Canada's housing market showing signs of deceleration: CIBC senior economist
Travelling frugally as people begin to take vacations again
As pandemic lockdowns ease and the world slowly starts to reopen, many people are eager to take a vacation after being cooped up at home for months. While travelling isn’t cheap, there are some options to save money and still enjoy your trip at the same time. Here are four ways from The Associated Press to help you cut your travel bill.
Zero-down mortgages gaining steam in hot Canadian housing market
At a time when interest rates are hovering around record-lows and the price of real estate continues to soar in Canada, many Canadians are taking on riskier loans to be able to afford a new home, according to Bloomberg News. Some people are even enticed by zero-down mortgages to just get into the elusive market, which has been flagged by the Bank of Canada as a potential concern. However, exotic products like these zero-down mortgages still represent a small percentage of all mortgages but could become commonplace if the housing market continues its hot streak.
Consumer debt levels on the rise as Canadians escape lockdowns: Survey
As the Canadian economy opens back up following months of pandemic-led lockdowns and people are eager to get out and spend, consumer debt levels are on the rise, according to the latest MNP Consumer Debt Index. The index concludes that the number of Canadians concerned they cannot make ends meet without going more into debt has reached its highest level in three years. The survey found 57 per cent of respondents are taking advantage of low interest rates during the pandemic to buy things they normally wouldn’t have, and some are even feeling “house poor” because they took on too much debt to purchase a new home.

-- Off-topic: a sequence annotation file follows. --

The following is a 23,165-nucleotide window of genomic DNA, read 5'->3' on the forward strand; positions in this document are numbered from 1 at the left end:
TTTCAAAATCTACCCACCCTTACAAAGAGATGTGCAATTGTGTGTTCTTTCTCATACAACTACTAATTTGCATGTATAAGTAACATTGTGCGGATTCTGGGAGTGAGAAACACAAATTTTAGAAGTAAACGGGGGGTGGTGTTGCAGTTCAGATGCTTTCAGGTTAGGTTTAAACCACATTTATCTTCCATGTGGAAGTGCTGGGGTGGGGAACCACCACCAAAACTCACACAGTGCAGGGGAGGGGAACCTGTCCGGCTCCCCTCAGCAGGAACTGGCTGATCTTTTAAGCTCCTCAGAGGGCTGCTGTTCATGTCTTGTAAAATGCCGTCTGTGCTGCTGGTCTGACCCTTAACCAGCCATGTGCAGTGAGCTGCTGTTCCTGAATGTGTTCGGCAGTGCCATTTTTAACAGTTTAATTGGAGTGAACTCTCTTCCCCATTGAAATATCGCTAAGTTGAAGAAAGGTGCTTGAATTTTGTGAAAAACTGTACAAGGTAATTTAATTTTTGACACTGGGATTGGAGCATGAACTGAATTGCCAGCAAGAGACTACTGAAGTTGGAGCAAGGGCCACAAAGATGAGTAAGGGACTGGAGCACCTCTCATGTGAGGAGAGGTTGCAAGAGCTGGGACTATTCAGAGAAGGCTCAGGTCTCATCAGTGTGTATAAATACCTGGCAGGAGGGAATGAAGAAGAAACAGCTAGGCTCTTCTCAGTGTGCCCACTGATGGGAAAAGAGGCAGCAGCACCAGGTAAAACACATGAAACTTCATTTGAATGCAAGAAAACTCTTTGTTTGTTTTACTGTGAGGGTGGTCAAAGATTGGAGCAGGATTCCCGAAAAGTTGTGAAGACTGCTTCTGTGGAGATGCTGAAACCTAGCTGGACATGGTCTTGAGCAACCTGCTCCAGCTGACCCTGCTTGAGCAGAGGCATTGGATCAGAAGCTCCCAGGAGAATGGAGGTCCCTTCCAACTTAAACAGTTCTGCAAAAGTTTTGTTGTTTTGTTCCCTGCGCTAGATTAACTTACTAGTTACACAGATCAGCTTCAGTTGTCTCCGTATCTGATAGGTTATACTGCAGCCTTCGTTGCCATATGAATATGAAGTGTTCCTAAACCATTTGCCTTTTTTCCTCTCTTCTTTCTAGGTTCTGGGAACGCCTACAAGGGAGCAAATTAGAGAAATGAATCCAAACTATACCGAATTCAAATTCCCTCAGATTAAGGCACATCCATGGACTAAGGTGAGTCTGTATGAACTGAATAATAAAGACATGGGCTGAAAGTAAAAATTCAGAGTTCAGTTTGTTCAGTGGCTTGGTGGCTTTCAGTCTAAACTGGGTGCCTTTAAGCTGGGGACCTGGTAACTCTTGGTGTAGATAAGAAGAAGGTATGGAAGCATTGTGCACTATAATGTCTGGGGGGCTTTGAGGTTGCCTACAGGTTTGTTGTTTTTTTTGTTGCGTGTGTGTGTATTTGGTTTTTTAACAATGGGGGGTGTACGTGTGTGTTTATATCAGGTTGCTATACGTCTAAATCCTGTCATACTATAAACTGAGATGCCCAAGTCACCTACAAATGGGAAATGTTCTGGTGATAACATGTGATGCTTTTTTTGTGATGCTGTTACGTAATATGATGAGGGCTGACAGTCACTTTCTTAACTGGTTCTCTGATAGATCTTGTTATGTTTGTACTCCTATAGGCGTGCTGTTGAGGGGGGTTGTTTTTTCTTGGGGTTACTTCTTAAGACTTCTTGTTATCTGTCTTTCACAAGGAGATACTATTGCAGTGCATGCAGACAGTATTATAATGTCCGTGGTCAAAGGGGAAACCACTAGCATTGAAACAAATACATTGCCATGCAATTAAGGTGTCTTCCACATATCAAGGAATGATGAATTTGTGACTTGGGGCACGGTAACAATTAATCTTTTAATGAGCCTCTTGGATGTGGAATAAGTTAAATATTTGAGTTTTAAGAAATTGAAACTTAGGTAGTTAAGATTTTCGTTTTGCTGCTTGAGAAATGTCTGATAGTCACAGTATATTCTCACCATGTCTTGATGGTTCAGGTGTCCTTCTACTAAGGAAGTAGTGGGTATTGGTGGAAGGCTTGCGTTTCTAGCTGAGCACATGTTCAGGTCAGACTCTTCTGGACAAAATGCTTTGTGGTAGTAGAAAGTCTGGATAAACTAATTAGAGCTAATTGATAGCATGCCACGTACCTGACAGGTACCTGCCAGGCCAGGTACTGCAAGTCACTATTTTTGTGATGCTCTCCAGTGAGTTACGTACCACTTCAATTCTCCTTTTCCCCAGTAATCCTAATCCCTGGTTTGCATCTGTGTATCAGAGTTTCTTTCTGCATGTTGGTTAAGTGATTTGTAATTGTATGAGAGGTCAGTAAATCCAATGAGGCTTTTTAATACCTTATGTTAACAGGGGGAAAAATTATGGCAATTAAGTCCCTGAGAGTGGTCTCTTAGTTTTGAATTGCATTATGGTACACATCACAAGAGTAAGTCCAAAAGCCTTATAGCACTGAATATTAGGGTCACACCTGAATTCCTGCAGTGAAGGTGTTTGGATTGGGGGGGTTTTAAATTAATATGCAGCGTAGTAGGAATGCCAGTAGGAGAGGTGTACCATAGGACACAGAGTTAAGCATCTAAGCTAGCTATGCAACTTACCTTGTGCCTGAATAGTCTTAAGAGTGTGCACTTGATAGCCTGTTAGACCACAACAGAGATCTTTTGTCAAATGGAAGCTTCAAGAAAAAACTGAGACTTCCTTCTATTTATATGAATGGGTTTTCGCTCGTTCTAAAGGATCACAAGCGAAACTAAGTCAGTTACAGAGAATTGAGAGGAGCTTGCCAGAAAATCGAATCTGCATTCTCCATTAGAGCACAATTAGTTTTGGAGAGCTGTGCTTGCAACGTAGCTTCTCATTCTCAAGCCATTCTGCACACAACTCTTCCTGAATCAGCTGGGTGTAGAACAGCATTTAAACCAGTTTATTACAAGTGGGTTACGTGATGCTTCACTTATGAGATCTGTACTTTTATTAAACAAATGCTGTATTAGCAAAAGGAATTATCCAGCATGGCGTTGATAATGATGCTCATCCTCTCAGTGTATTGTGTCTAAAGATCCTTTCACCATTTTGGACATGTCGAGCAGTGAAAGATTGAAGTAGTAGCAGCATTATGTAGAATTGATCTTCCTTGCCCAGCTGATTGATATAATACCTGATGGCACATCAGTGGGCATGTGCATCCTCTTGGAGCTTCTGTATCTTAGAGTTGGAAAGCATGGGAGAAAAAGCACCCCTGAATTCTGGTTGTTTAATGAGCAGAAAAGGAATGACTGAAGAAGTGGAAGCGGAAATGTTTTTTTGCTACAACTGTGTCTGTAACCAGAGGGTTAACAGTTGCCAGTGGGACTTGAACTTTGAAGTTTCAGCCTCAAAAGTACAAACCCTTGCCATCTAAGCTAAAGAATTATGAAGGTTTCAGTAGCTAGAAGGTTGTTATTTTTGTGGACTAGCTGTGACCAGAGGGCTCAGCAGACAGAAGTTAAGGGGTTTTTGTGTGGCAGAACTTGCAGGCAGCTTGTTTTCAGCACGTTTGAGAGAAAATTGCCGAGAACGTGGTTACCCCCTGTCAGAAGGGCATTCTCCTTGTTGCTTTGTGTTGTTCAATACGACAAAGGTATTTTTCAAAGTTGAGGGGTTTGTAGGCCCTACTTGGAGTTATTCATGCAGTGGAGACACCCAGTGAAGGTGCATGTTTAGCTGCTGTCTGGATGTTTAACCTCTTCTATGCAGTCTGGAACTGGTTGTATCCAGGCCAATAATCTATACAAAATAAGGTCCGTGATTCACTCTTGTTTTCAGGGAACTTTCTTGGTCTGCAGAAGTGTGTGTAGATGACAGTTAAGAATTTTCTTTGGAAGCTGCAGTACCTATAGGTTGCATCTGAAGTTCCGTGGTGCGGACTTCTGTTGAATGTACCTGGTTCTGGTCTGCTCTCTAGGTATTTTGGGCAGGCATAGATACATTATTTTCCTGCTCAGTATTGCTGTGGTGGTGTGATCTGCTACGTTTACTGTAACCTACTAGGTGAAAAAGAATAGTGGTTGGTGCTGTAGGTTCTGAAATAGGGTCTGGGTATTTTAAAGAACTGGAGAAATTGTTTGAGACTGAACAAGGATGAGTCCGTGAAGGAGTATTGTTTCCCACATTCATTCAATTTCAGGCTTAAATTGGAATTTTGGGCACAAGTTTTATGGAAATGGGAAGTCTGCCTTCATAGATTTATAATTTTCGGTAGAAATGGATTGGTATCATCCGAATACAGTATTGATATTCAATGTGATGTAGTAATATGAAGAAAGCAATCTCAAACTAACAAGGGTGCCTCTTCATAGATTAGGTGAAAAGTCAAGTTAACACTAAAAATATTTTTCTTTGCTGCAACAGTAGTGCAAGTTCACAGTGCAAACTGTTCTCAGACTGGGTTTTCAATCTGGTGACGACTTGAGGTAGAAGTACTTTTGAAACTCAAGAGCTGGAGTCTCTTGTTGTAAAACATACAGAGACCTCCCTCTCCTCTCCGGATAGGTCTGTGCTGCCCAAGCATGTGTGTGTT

Canadians finding creative ways to enter housing market: Poll
As housing prices continue to rise, some Canadians are exploring alternative ways to get into the market. A Leger poll commissioned by real estate brokerage Re/Max found one in three Canadian homebuyers are considering unique “workarounds” to buy a house. Those include renting out a portion of their primary residence or pooling finances with friends or family to come up with enough money to afford a home. One Re/Max executive said it's promising to see the ingenuity of Canadian buyers but the urgency of underlying affordability issues has to be addressed.
Why you shouldn’t overlook credit union credit cards
Many people sign up for credit cards from big banks as their rewards are typically better than what you could get through from a credit union. But some credit union-sourced credit cards may have more generous incentives and other forms of value than their bigger bank counterparts, according to The Associated Press. These benefits include lower fees, lower interest rates, healthier rewards and more flexibility which may be worth taking a second look at.
“When you look at loan-to-value ratios, it doesn’t take much to tip the balance to negative homeowner equity.” - David Rosenberg, president and chief economist at Rosenberg Research & Associates, to Bloomberg News on the risk of rising exotic, zero-down mortgages in the Canadian housing market